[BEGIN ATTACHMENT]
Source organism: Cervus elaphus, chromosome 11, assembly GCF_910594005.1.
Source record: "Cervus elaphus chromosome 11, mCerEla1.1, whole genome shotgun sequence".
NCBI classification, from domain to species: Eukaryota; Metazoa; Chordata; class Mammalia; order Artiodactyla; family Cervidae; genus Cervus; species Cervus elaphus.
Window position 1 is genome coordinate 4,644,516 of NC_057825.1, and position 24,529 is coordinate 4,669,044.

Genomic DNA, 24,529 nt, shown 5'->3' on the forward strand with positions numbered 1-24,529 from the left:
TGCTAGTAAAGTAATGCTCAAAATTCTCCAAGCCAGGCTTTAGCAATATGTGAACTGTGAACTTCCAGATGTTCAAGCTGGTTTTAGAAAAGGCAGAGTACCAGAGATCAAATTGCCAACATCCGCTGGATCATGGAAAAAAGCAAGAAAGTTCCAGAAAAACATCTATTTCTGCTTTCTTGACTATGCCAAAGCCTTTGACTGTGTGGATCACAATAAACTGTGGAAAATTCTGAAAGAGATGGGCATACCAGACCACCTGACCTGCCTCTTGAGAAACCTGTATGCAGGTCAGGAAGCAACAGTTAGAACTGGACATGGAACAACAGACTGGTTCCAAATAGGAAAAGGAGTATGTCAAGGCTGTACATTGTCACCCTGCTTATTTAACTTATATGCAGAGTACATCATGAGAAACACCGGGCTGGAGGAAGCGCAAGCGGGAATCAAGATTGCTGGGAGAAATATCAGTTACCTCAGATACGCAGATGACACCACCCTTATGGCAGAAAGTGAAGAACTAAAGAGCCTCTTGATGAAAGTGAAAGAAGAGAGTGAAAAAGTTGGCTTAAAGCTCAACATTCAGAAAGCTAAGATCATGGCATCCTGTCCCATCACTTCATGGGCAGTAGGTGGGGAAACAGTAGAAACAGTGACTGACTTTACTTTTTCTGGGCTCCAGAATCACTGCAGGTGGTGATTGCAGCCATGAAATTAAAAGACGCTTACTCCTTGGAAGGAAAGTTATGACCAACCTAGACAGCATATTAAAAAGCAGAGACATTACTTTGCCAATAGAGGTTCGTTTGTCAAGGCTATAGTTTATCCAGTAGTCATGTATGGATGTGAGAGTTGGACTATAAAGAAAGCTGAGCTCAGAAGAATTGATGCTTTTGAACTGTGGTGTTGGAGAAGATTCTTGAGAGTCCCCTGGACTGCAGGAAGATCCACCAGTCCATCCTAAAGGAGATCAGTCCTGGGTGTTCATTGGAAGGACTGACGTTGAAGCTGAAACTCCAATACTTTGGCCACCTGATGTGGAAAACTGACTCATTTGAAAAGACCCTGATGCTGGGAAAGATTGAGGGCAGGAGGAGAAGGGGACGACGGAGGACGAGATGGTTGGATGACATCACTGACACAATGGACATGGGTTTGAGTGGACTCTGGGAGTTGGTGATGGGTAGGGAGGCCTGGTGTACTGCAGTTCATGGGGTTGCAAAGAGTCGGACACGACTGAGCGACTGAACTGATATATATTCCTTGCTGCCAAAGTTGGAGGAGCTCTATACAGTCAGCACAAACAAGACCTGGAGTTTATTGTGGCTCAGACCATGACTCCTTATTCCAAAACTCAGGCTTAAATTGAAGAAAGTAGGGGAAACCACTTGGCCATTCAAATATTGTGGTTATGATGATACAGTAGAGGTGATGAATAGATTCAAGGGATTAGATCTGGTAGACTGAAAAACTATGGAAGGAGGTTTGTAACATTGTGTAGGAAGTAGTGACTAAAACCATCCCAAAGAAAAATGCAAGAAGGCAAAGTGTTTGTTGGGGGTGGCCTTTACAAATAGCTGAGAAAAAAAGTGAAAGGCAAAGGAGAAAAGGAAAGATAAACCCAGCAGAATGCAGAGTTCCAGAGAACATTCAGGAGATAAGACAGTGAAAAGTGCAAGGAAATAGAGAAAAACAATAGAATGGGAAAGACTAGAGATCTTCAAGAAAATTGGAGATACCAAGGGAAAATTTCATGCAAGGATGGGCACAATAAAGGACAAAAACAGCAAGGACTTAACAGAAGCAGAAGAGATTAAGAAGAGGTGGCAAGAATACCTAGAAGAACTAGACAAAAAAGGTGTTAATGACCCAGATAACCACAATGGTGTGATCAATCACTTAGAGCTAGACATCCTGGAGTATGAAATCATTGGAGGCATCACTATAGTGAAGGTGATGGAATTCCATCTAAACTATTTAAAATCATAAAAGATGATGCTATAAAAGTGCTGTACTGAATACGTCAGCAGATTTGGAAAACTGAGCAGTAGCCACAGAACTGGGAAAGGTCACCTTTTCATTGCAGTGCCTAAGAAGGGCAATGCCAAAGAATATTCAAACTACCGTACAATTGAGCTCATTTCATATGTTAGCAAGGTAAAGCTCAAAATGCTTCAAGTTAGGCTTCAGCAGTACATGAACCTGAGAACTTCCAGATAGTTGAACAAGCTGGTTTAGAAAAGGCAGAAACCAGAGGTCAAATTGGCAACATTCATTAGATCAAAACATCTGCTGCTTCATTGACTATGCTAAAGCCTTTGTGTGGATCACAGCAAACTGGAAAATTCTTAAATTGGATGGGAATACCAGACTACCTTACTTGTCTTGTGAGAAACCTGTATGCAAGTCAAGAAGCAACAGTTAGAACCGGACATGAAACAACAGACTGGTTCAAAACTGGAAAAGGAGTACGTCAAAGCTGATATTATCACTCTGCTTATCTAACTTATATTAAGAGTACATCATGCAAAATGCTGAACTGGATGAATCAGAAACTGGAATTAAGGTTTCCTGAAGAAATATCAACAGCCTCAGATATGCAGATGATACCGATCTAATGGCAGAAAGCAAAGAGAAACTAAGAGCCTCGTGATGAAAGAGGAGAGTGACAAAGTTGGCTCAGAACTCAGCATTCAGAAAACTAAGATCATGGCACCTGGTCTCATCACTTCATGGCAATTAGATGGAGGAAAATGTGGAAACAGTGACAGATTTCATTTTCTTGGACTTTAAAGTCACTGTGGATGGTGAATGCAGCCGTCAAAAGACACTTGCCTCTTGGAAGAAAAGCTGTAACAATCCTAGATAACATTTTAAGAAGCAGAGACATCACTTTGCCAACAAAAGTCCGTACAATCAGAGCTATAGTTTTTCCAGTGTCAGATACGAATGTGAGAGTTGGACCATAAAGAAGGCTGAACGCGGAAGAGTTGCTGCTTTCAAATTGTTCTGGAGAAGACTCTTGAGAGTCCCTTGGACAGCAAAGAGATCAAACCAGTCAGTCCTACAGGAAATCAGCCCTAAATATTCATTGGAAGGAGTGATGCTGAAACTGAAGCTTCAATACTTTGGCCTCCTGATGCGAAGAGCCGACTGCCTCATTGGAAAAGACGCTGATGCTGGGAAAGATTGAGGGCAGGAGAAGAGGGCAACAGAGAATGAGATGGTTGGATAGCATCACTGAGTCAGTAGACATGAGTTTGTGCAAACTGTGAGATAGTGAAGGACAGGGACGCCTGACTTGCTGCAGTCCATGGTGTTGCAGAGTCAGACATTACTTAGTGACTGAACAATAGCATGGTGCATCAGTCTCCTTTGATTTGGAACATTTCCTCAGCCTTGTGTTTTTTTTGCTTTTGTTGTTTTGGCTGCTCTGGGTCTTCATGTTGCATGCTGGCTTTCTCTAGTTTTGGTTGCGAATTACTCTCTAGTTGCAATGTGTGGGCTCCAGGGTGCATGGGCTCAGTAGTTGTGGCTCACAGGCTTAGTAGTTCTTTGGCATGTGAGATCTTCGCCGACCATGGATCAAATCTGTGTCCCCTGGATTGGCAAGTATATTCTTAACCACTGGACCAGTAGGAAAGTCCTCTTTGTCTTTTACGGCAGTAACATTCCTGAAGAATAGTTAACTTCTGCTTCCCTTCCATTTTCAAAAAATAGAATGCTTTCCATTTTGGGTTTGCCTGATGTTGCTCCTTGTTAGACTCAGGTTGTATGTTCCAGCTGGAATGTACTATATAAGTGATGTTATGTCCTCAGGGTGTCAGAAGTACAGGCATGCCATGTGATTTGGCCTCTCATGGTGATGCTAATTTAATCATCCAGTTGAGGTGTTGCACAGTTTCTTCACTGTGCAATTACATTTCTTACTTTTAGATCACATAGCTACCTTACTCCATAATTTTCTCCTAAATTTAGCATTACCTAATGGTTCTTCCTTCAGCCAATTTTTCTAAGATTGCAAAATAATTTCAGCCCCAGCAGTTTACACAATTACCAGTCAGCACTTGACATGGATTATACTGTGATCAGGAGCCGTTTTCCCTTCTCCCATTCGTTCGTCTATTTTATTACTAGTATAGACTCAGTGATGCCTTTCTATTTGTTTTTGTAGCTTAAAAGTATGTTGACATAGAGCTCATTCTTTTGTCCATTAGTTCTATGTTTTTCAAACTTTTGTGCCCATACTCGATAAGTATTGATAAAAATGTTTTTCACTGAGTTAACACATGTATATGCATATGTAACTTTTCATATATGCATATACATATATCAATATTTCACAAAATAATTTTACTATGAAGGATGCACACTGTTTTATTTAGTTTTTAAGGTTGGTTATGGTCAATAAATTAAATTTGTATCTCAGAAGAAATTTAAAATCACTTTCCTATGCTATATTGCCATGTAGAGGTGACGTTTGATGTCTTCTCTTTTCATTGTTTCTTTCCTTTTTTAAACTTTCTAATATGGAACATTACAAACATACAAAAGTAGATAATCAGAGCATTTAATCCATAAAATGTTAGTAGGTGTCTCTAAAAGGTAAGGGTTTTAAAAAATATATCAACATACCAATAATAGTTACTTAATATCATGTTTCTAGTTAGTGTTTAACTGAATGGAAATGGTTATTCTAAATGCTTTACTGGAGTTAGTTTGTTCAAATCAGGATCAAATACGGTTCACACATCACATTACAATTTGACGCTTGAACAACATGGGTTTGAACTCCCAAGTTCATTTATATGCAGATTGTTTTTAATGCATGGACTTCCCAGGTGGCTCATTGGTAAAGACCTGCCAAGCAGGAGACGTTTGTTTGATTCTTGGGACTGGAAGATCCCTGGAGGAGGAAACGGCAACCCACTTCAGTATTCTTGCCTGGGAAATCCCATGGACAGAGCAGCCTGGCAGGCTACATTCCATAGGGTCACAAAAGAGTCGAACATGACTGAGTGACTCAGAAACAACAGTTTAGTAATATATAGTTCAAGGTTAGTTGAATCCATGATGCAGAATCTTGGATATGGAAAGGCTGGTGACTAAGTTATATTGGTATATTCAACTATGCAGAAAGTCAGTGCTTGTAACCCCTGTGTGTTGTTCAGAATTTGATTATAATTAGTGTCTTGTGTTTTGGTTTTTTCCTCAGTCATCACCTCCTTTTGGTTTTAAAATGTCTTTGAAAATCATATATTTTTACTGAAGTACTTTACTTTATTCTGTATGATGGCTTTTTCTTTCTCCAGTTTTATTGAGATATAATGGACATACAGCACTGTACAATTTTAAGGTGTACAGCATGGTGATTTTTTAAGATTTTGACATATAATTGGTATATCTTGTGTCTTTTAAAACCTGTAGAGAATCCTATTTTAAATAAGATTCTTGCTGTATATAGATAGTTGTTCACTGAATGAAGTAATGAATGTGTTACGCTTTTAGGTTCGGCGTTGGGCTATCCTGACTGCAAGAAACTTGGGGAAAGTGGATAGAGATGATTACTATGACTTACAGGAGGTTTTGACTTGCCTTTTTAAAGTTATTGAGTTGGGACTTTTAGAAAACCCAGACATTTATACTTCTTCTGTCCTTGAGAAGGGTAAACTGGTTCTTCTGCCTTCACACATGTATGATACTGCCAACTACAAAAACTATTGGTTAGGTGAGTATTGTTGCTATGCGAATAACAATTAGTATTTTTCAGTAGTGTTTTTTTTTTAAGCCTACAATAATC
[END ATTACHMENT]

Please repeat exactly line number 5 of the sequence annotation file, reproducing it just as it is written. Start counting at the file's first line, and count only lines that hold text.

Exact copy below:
Genomic DNA, 24,529 nt, shown 5'->3' on the forward strand with positions numbered 1-24,529 from the left: